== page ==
Quiz – American & Brazilian Expressions

On Monday, 22nd July I got together with English teacher, Amanda, for an Instagram Live where we tested each other on American and Brazilian expressions.

Amanda is from the US and has lived in Brazil before, so she speaks Brazilian Portuguese fluently. She teaches English to Brazilians on her YouTube channel, Instagram and Facebook pages.

Live streaming sessions on Instagram are only available for replay for 24 hrs, but I made sure to record it, so I could upload it on my YouTube channel as well. If you haven’t followed me on Instagram yet, make sure you do, so you can catch all future live sessions, as well as exclusive posts and stories: https://www.instagram.com/funwithbrazilianportuguese/

I hope you enjoy my chat with Amanda. It was really fun going through these commonly used American and Brazilian Expressions. You will find the Brazilian Expressions with examples, just below the video. 

 

 

1. dar zebra

(Lit. to give Zebra)

to have an unexpected bad result

– Eu estava preparado para o exame, mas deu zebra… tirei uma nota baixa!

– I was prepared for the test, but I unexpectedly got a low mark.

2. estar com a pulga atrás da orelha

(Lit. to have the flea behind the ear)

to suspect something is wrong

– Não acredito no que ela disse. Estou com a pulga atrás da orelha!

– I don’t believe what she said. I suspect something is wrong!

3. fazer uma vaquinha

(Lit. to make a little cow)

to collect money, to chip in so that a group can buy something together

– Vamos fazer uma vaquinha e comprar um presente pro Paulo? Amanhã é o aniversário dele.

– Let’s put some money down to buy a present for Paulo? Tomorrow is his birthday.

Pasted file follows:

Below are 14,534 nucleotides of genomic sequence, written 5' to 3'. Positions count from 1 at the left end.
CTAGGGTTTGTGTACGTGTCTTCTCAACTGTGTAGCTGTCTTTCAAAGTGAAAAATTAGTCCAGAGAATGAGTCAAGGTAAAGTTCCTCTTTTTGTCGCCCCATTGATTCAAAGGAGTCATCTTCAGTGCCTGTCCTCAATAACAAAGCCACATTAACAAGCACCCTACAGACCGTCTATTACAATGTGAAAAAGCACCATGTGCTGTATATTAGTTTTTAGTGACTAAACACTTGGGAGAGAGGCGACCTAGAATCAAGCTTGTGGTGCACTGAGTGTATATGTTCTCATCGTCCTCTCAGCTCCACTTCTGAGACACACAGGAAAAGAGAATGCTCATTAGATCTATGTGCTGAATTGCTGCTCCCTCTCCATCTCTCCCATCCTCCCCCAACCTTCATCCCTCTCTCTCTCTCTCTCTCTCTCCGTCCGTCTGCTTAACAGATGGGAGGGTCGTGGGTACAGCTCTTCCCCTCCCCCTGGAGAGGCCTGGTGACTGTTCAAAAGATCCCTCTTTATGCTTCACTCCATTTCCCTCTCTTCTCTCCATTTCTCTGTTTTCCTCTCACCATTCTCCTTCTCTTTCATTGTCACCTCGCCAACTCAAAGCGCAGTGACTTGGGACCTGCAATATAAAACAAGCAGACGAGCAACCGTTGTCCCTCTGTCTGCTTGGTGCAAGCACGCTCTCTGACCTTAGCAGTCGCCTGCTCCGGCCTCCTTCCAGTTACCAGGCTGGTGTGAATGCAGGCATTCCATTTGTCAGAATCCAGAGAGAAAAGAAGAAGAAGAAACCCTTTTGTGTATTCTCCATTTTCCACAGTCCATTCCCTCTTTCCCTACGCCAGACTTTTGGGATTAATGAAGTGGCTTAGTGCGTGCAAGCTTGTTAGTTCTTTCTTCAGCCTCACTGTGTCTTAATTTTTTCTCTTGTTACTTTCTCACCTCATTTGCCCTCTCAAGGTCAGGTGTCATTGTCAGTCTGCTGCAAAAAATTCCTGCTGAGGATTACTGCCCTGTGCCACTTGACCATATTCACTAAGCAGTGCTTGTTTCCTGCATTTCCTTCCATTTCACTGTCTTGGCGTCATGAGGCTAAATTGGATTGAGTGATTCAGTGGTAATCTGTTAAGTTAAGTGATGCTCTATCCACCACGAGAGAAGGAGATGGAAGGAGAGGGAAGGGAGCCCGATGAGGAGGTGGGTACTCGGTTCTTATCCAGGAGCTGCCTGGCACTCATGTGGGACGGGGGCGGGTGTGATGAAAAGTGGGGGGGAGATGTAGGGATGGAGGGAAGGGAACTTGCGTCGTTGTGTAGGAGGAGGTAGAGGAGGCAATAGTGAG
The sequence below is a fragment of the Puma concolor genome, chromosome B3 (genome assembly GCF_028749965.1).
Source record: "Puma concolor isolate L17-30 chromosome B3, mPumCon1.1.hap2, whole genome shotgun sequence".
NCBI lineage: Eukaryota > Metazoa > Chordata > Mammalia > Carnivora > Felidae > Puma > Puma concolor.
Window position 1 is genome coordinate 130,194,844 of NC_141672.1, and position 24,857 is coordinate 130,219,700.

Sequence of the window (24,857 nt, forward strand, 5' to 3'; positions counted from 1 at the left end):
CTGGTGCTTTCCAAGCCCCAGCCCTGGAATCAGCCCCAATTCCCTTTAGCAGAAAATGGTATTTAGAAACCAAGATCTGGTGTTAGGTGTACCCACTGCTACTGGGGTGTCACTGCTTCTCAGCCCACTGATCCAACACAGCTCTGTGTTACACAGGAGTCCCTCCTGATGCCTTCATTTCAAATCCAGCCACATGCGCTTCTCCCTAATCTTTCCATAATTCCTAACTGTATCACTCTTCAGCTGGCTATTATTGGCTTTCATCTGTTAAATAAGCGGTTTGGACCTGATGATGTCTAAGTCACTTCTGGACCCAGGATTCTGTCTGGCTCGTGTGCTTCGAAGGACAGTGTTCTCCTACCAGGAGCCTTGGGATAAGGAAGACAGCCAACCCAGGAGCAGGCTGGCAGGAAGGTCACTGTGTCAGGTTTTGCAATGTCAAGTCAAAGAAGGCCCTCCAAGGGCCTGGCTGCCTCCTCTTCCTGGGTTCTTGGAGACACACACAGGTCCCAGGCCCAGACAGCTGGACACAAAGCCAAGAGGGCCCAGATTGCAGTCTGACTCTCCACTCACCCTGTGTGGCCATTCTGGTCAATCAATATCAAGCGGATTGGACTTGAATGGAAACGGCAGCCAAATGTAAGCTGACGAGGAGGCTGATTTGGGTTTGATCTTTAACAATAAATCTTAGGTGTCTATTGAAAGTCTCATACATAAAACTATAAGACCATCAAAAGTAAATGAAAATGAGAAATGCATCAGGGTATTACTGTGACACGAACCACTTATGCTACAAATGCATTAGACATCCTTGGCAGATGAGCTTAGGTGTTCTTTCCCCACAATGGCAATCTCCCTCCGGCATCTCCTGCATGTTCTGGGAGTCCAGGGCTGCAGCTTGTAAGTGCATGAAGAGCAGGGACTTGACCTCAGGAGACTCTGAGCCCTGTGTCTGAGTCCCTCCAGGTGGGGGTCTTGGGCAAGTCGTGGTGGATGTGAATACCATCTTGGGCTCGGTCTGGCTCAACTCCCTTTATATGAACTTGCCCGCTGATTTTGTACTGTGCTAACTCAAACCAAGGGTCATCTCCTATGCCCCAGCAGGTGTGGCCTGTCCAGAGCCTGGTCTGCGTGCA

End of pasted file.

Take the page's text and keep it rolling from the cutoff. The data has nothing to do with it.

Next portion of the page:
4. trocar as bolas

(Lit. to mix up the balls)

to make a mistake, to get mixed-up about something

– Desculpa, troquei as bolas com o teu troco.

– I’m sorry. I made a mistake about your change.

5. queimar o filme

Bra

(Lit. to burn the film)

to cramp one’s style, to ruin one’s image or reputation

– João não gosta que sua mãe o deixe na escola. Ele acha que isso queima o filme dele.

– João doesn’t like his mother to drop him off at school. He thinks it cramps his style.

6. tirar o cavalhinho da chuva

(Lit. to take the little horse out of the rain)

to give up on something/to forget about something because there is no chance it’s going to happen

– Eu não vou deixar voce ir à festa. Pode tirar o cavalinho da chuva!

– I’m not going to let you go to the party. You can forget about it (it’s not going to happen)!

Now that you’ve learned 6 popular Brazilian expressions, download my ebook:

100 EVERYDAY EXPRESSIONS IN BRAZILIAN PORTUGUESE

  • 100 useful and widely used everyday expressions in Brazilian Portuguese with translation in English.
  • Examples based on everyday usage to show you how the words and phrases are used, also translated into English.

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